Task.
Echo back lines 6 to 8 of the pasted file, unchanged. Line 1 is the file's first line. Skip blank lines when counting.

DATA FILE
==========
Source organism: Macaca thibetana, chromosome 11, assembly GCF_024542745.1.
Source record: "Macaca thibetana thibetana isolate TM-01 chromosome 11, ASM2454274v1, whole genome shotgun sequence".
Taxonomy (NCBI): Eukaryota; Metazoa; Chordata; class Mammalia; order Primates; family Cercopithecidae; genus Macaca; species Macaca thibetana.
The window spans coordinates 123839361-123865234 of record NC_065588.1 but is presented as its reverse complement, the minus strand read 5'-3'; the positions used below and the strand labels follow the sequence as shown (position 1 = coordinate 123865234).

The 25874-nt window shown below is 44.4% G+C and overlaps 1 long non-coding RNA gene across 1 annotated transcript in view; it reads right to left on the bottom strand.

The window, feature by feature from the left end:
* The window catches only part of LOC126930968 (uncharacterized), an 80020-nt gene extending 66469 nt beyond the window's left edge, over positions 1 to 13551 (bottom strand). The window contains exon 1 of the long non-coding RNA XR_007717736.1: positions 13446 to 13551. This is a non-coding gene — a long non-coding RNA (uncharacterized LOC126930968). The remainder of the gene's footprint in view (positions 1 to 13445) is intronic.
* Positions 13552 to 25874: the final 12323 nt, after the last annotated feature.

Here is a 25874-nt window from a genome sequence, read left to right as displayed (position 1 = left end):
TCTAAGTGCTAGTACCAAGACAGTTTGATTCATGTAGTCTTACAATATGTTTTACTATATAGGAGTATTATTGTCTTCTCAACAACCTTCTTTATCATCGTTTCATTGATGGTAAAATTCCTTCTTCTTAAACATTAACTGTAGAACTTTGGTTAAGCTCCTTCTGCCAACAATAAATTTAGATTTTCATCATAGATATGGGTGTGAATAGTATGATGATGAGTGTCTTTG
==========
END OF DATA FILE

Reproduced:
The window, feature by feature from the left end:
* The window catches only part of LOC126930968 (uncharacterized), an 80020-nt gene extending 66469 nt beyond the window's left edge, over positions 1 to 13551 (bottom strand). The window contains exon 1 of the long non-coding RNA XR_007717736.1: positions 13446 to 13551. This is a non-coding gene — a long non-coding RNA (uncharacterized LOC126930968). The remainder of the gene's footprint in view (positions 1 to 13445) is intronic.
* Positions 13552 to 25874: the final 12323 nt, after the last annotated feature.